Table 8 shows the rates of level gain according to NRS levels and intensity of instruction. Although all NRS levels demonstrated increased level gain with increased intensity of instruction, Table 8 indicates that intensity of instruction had the greatest impact on students at the Advanced ESL level (19% difference in rates of level gain between low intensity and high intensity groups).

Table 8. NRS Level Gain by Intensity of Instruction
Intensity
Level
Beginning
ESL
Literacy
n=1,720
Low
Beg.
ESL
n=407
High
Beg.
ESL
n=543
Low
Inter.
ESL
n=614
High
Inter.
ESL
n=408
Advanced
ESL
n=252
Low Intensity
(<0.50)
n=548
50%
n=116
77%
n=165
75%
n=140
55%
n=121
57%
n=52
49%
Mid Intensity
(0.50-0.99)
n=935
55%
n=247
78%
n=321
77%
n=386
64%
n=236
56%
n=140
54%
High Intensity
(>1.00)
n=237
60%
n=44
83%
n=57
83%
n=88
68%
n=51
61%
n=60
68%


Summary of Results: Intensity of Instruction

Overall, there was a tendency for a higher percentage of students in more intensive instruction to achieve level gain: 66% of students in high intensity instruction made a level gain compared with 56% of students in low intensity instruction. This tendency is strongest in the Advanced ESL, Low Intermediate, and Beginning ESL Literacy levels, where the differences in level gain between low and high intensity range from 10% to 19%, as opposed to 4% to 8% for the other levels.

Conclusion

Overall, NRS level gain was achieved for 60% of the 6,599 students whose pretest and posttest scores were included in the analyses. Of particular note, 78% of the Low Beginning ESL students and 77% of the High Beginning ESL students in the study achieved NRS level gain regardless of the number of instructional hours. These rates contrast with lower rates for students at the other NRS levels. They are also higher than the overall average of 36% level gain reported for all students in federally funded programs in 2003-2004 (U.S. Department of Education, Office of Vocational and Adult Education, 2006). Intensity of instruction also affected NRS level gain, with the greatest impact found in students at the Advanced ESL level.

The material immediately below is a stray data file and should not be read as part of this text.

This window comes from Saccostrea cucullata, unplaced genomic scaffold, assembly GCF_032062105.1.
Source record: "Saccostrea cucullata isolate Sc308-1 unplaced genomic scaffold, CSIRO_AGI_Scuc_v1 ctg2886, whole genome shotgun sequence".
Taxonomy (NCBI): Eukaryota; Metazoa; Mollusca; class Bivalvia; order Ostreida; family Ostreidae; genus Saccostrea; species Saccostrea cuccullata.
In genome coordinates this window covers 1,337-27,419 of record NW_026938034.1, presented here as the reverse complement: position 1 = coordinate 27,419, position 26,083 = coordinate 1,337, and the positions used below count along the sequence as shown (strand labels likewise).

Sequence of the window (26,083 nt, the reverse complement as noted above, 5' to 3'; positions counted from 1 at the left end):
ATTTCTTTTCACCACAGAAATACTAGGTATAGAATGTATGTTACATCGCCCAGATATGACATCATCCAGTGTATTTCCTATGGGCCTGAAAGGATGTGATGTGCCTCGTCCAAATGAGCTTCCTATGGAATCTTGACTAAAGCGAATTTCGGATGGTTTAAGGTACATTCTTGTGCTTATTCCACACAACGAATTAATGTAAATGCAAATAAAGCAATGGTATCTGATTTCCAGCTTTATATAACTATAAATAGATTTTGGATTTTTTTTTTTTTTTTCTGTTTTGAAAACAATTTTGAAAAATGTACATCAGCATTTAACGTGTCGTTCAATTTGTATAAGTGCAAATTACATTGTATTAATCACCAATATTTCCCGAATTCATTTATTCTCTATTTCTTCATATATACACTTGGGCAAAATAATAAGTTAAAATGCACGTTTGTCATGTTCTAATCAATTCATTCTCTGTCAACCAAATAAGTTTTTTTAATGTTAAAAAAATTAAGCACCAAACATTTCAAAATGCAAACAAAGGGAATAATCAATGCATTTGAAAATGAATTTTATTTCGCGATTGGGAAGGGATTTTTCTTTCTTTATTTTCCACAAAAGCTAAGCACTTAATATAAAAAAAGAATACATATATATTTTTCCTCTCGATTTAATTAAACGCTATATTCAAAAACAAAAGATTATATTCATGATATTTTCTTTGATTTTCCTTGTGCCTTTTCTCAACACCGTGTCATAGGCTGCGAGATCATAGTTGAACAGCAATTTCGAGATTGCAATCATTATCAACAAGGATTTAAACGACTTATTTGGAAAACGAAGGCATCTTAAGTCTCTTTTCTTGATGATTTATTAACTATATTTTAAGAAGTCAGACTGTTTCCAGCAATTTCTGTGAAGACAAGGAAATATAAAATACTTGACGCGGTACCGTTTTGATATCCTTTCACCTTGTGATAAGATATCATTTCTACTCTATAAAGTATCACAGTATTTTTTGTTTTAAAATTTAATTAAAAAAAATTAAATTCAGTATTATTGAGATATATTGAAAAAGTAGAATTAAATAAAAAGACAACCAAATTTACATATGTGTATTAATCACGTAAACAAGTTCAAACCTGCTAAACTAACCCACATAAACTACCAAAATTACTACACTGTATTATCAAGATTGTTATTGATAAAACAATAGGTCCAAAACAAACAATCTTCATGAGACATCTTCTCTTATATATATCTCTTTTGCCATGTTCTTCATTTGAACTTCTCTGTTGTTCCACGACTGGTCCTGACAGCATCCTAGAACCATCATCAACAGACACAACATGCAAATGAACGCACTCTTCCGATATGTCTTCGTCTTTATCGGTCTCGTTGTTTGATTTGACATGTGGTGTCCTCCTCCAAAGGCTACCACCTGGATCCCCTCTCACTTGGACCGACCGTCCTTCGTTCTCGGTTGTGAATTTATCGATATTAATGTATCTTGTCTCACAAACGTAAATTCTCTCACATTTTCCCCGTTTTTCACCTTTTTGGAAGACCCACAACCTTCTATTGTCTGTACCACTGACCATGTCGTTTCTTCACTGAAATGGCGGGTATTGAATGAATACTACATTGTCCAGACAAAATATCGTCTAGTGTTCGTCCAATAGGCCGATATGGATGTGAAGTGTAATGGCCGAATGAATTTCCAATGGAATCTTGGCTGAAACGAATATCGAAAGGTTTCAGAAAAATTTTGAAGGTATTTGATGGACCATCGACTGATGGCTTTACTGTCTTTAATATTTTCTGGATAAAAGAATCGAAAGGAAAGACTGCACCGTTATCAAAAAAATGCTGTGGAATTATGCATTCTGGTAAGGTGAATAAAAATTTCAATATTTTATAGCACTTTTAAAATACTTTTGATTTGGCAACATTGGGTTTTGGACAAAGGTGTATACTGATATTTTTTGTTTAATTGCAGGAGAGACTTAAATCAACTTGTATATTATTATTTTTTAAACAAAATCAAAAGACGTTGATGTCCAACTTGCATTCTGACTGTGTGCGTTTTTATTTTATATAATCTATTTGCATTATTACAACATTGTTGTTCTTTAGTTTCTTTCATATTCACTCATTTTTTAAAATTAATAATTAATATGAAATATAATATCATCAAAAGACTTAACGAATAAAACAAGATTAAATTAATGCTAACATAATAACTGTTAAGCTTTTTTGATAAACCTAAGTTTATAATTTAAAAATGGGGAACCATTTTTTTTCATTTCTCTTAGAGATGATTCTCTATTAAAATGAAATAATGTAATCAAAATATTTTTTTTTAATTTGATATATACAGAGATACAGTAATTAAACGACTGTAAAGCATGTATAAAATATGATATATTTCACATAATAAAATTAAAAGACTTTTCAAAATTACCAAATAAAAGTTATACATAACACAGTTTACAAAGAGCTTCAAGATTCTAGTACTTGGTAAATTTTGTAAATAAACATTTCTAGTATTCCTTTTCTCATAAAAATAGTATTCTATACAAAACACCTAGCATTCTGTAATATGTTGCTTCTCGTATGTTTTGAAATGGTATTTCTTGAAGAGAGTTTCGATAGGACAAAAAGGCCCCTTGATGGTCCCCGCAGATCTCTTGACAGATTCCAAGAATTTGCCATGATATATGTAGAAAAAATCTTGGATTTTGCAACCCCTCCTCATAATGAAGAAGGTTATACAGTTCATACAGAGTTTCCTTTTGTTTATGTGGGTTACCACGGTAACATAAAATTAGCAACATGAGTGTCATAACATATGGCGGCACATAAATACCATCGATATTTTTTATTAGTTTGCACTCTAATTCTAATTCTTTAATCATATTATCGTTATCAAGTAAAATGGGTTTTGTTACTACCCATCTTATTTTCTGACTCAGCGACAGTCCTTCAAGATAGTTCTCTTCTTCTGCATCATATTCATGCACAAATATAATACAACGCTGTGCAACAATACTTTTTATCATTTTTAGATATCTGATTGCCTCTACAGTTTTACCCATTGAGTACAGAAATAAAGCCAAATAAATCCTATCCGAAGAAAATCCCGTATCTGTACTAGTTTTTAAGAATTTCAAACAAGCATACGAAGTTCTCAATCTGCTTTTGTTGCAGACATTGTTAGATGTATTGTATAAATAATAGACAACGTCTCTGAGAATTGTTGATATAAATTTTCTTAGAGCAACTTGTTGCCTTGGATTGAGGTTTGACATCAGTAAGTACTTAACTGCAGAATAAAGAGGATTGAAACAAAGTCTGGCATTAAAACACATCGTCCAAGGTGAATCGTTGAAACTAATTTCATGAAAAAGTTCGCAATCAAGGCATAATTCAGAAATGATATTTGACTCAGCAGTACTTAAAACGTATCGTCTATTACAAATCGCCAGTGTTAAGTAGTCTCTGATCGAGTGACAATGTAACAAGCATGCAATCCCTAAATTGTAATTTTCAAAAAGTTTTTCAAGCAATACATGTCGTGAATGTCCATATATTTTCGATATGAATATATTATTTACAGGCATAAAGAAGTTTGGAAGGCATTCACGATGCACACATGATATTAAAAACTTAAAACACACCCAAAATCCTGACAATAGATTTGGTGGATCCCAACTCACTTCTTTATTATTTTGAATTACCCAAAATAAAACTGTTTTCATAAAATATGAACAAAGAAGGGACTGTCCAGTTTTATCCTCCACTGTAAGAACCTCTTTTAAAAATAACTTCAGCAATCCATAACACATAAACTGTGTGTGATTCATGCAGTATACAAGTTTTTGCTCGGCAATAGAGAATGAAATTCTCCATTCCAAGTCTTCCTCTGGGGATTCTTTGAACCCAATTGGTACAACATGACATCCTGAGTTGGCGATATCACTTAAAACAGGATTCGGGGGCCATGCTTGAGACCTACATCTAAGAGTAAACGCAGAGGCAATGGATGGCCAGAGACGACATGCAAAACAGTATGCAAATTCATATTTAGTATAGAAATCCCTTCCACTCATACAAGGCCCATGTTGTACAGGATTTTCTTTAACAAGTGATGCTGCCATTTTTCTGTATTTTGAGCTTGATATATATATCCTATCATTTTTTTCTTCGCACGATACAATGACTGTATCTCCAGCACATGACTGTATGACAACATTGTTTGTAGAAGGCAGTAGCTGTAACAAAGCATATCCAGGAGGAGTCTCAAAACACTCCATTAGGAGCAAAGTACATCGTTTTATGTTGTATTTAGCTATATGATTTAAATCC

It is not possible to pinpoint the reasons for the differences among levels based solely on the data analyzed in this study. The differences may indicate that students are acquiring more oral English language at a faster rate at Low Beginning ESL and High Beginning ESL levels than at other levels. This increased rate of acquisition may be related to a variety of factors, such as the curriculum and materials used at these levels, or beginning students’ levels of motivation. In accordance with lower level students’ limited range of knowledge and skills in English, beginning ESL instruction usually focuses on a much more limited set of information (e.g., personal information, numbers, household vocabulary, simple sentences). As adult English language learners’ oral proficiency develops, a much greater range of skills must be demonstrated (e.g., supporting opinions, comparing and contrasting, elaborating on experiences) that may require a proportionally greater amount of time in order to show progress.